(III) The company should include all mathematical formulas used as part of the model, including formulas for any distribution function(s), link function(s), and numerical parameters associated with any probability distribution.
    (IV) How did the company address the lack of credible data for any segments that had limited historical experience?
    Layer 3: Model Outputs:
    (I) These are typically indicated relativities and confidence intervals, which should be compared/contrasted with the current and selected treatments in a side-by-side manner.
    (II) The company should provide an explanation for filed rating values that deviate from the indicated values and include additional support for any values that are above indications and fall outside of any confidence intervals. The additional support may be in the form of univariate analysis, loss-ratio analysis, or other similar detail that would support the deviation. Preferably, such support should be based on Nevada-specific data.
  10. Credit Scoring Statement. Answer all nine questions required within the Credit Scoring Statement instructions. The Credit Scoring Statement is not considered complete unless all of the requisite information is provided. If the company uses credit-based insurance scoring (CBIS) in any manner relating to this program, please provide the following:
    1. The name of the CBIS model being used and the name of the entity that developed the model;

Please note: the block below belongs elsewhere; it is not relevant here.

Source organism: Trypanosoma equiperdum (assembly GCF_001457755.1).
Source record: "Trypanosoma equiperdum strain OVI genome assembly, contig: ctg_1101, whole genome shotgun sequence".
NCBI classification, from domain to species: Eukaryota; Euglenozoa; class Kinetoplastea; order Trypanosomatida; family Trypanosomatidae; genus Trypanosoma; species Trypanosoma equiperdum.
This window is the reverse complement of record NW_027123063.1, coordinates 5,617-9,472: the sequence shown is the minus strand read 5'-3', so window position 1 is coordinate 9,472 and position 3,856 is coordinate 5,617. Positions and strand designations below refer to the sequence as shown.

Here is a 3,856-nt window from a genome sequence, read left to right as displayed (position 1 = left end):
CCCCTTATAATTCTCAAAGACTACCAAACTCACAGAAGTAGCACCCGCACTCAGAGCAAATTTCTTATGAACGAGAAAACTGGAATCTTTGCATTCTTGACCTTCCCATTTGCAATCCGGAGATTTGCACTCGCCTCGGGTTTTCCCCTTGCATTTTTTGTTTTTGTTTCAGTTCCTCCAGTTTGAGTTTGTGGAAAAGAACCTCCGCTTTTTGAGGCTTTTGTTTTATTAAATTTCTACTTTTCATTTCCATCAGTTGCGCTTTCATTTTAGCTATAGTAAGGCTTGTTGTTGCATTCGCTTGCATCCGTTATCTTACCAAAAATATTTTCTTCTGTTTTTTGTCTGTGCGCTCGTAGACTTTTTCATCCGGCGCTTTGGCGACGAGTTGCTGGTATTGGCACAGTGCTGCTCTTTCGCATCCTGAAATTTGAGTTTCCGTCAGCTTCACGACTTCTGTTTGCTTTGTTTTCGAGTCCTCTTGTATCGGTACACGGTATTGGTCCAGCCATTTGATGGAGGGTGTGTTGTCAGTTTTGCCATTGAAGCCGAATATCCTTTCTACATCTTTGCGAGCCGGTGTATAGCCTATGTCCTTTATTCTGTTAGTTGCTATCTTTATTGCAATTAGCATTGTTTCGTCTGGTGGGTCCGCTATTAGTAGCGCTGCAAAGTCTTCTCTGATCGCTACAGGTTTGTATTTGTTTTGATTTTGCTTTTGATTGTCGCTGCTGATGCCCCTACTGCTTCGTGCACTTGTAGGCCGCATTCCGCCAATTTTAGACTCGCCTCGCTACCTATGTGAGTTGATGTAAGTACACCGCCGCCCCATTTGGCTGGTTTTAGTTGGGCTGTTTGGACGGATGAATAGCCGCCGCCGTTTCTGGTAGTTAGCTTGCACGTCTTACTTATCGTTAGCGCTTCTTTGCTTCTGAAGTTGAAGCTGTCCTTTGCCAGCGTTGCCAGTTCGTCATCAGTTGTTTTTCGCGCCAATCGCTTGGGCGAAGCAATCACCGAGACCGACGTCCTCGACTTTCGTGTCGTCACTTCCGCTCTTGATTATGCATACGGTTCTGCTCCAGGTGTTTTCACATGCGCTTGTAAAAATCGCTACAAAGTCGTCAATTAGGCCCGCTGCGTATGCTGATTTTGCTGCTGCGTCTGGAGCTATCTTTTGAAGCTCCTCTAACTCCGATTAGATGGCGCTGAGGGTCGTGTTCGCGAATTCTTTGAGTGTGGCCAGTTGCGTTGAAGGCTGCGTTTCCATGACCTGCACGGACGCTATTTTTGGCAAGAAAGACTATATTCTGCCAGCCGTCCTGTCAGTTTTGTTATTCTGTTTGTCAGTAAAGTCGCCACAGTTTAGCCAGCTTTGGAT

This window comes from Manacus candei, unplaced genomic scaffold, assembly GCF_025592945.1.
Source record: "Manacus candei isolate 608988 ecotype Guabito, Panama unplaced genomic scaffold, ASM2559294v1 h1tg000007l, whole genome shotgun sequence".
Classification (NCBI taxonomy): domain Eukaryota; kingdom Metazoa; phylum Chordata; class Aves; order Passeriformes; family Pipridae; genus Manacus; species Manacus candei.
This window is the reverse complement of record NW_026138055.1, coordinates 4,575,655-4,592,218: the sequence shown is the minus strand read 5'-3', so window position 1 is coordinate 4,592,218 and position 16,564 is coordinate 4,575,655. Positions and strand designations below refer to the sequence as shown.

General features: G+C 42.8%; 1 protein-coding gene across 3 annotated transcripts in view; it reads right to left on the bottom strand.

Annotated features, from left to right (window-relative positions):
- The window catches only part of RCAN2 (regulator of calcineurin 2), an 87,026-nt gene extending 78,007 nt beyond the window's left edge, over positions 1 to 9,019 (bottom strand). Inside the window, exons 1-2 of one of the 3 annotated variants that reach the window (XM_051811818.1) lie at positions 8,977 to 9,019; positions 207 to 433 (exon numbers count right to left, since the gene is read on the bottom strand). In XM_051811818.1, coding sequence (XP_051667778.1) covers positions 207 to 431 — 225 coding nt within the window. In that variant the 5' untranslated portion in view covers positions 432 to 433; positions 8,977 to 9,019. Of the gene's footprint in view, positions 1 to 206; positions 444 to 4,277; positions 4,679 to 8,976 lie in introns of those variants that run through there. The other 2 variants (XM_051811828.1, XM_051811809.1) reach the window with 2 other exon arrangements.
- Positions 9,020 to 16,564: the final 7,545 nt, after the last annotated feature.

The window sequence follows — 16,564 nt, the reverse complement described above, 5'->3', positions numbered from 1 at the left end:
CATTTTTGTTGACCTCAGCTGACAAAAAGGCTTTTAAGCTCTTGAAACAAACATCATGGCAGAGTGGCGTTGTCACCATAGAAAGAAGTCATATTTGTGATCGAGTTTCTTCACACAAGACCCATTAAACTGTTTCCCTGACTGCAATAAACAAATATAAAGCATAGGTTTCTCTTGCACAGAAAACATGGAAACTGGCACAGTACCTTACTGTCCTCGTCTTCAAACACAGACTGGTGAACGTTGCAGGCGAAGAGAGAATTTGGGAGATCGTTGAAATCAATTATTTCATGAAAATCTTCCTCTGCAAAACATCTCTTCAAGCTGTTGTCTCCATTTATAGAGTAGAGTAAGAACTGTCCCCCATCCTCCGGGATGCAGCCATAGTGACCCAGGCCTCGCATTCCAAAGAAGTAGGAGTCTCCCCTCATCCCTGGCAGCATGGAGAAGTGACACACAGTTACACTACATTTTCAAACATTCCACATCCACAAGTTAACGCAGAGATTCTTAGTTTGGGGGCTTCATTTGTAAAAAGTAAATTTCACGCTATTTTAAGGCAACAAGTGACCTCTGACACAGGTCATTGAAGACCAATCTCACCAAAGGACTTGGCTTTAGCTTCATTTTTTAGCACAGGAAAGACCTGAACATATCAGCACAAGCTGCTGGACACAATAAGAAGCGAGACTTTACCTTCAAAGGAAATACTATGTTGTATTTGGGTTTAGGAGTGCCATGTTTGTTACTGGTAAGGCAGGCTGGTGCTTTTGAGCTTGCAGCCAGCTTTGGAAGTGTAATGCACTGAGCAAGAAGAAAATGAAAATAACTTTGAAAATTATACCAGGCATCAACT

2. If the CBIS model has previously been filed by the company via SERFF during or after June 2009, the Nevada state tracking number and approval date of the SERFF filing in which the model was submitted;
    3. If the model has not been previously filed via SERFF or was filed prior to June 2009, a copy of the CBIS model and all relevant explanatory documentation (note that this also applies in cases where the model was previously submitted in a paper filing), which may be included in a confidential attachment if the entity that developed the model has not previously agreed to disclose the model algorithm publicly;
    4. A statement on the number of rating tiers and the approximate rating difference from one tier to the next;
    5. If any rating factors rely on both credit and non-credit variables, an explanation of what items besides credit are included and the manner in which these items are treated;
    6. If any score is considered unacceptable and will result in an initial refusal or nonrenewal, an explanation of the criteria on which such a decision would be made;